Given the current economics of local government, one might think it’s the perfect time to flee to the private sector. Not so for Ray Kerridge. A career public servant, his much-publicized resignation from the city of Sacramento seemed to portend the end of that chapter of his life. But instead of heading to a private consortium in Switzerland, he landed up Interstate 80 in Roseville.
“Granted, these are challenging times in local jurisdictions, but that’s what makes it interesting to me,” says Kerridge, Roseville’s city manager since July. “Like Sacramento, Roseville is a great city with a great potential. The significant difference is that Roseville has the desire and wherewithal to grow and fulfill its potential.”
Day one on the job Kerridge was given his marching orders through an adopted specific plan. Among the top priorities is the redevelopment of downtown. For those of you following the erstwhile agenda of Sacramento City Hall politics, that may be a little déjÃ vu.
“What’s missing right now in Rose-ville is a downtown. The downtown should be the vital, vibrant core of any city,” he says. “There’s no ‘there’ there without a city center.”
To make this goal a reality the council recently approved the formation of a development advisory committee. Next up is the formal organization of a development corporation. Finally, Kerridge says it’s up to him and the city planning department to ensure smooth review and permitting are in place.
“In this economy risk needs to be shared,” Kerridge says. “People like Mark Friedman and David Taylor are interested in redeveloping our old town, but they don’t want to be the pioneers. They’ve done enough of that. With the establishment of our corporation we can bring many interests together while at the same time become eligible for tax credits and private equity investment.”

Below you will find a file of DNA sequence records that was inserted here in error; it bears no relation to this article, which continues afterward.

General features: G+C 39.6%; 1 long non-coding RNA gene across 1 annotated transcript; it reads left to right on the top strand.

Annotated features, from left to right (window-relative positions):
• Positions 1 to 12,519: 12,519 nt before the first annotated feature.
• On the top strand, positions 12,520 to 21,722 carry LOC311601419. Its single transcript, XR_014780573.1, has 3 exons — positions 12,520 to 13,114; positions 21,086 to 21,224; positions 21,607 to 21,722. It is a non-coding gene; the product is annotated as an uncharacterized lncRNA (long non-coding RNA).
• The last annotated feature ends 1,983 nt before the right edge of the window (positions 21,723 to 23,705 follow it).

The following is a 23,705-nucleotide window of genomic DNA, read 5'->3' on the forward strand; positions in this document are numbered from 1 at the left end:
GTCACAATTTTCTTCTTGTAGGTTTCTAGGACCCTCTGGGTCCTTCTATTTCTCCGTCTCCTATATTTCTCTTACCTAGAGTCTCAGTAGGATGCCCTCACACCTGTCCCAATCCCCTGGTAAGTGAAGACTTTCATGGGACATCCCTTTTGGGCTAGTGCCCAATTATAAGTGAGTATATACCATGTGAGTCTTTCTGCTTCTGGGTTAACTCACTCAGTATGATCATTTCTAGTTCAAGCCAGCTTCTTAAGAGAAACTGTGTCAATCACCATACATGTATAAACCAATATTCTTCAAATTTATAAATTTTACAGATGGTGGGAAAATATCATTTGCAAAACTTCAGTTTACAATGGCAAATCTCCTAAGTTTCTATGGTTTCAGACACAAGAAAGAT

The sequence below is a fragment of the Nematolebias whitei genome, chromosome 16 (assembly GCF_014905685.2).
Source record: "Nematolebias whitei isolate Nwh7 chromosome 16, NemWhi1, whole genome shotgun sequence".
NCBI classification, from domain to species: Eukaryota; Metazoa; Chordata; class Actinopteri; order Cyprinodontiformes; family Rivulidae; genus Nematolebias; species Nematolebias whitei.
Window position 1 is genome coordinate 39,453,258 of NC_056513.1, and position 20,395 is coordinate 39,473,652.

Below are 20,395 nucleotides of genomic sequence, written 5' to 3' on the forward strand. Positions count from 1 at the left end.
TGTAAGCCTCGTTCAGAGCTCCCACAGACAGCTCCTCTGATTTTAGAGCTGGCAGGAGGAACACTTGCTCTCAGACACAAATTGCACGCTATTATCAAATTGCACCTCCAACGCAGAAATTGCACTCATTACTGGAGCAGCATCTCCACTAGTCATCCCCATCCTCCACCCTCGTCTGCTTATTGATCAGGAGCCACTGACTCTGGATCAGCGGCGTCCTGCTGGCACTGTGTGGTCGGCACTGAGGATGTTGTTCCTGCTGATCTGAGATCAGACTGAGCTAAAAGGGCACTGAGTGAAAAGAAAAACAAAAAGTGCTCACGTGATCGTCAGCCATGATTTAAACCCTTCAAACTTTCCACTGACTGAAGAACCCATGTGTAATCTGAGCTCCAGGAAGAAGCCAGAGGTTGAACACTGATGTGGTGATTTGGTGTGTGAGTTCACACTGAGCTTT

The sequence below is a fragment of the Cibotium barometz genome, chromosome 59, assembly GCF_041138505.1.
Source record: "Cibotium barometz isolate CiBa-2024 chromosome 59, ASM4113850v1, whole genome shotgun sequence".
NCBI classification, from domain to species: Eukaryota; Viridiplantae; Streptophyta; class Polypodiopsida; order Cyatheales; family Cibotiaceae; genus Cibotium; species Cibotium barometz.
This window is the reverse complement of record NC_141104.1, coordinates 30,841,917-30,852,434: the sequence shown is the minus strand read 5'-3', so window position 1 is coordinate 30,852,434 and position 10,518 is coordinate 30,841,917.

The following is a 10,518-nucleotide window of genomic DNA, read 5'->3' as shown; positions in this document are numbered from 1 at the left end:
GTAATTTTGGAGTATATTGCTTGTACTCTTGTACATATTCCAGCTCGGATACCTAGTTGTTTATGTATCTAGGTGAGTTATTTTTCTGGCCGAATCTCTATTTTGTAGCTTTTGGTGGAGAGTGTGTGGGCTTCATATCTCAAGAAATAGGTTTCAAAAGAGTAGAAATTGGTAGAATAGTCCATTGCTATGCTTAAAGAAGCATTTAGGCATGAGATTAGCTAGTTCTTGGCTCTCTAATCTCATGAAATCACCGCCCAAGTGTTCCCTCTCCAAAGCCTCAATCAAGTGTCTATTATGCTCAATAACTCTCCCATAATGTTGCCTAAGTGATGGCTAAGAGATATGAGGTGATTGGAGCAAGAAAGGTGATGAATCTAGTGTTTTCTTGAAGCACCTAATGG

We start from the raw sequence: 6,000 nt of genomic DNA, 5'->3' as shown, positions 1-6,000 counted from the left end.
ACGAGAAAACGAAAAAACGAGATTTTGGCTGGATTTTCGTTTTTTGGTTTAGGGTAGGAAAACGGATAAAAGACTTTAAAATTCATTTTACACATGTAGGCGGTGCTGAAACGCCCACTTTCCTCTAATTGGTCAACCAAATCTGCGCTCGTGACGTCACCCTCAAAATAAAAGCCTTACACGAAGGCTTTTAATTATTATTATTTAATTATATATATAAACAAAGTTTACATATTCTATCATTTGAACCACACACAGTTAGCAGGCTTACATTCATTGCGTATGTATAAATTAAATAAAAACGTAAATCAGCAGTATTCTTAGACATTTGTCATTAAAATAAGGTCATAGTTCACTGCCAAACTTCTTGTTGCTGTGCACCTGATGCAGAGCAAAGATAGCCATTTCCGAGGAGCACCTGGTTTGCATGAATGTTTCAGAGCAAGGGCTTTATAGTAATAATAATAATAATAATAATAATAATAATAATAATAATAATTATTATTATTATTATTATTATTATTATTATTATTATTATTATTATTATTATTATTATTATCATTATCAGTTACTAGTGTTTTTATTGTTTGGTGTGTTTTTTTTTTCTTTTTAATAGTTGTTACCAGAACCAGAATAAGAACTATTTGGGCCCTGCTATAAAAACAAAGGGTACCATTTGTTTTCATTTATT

According to Kerridge, cities are not good developers. Instead, he insists, they need to partner with supportive business, investors and developers as well as have the general population behind them. All of which, he says, are present in Roseville — unlike his previous career stop.
“Compared to Sacramento, this is a totally different environment,” he says. “It’s like I died and went to heaven.”
• Occupation: Kerridge, 63, became manager for the city of Roseville in July. He previously served as assistant city manager and then city manager for Sacramento. He resigned that position in February 2010. Prior to his arrival in the Capital Region, he served 25 years in Portland with the Oregon Bureau of Development Services.
• Personal: Kerridge began his public service working for the Greater London Council in his homeland, England. He met his wife, an American journalist, on a trip to Japan. They currently reside in Sacramento but are looking to take up residence in Roseville.
• Public service: “As far as I’m concerned, I’m never going to quit my job. Running a city is a wonderful opportunity to put into motion a lot of great things, whether it’s overseeing a police department, developing a revitalization project or cutting down tall weeds in the middle of a road. My heart will always be in public service.”
• Lunch: At Fat’s Asia Bistro in Roseville, Kerridge selects the dim sum basket with crab and cheese won tons, pork shu mei and chicken pot stickers.
Roseville may be contemplating — again — plans to build a long-coveted conference center. The city has for years touted the benefits of a civic center, but such projects are notorious for their inability to bring in hefty, consistent revenue, and plenty of people are wondering if the right time for such a gamble is now.
Statistics and headlines indicate doom and gloom across the country, but local developers are still building houses. In the Capital Region, Roseville leads the area in new-home construction.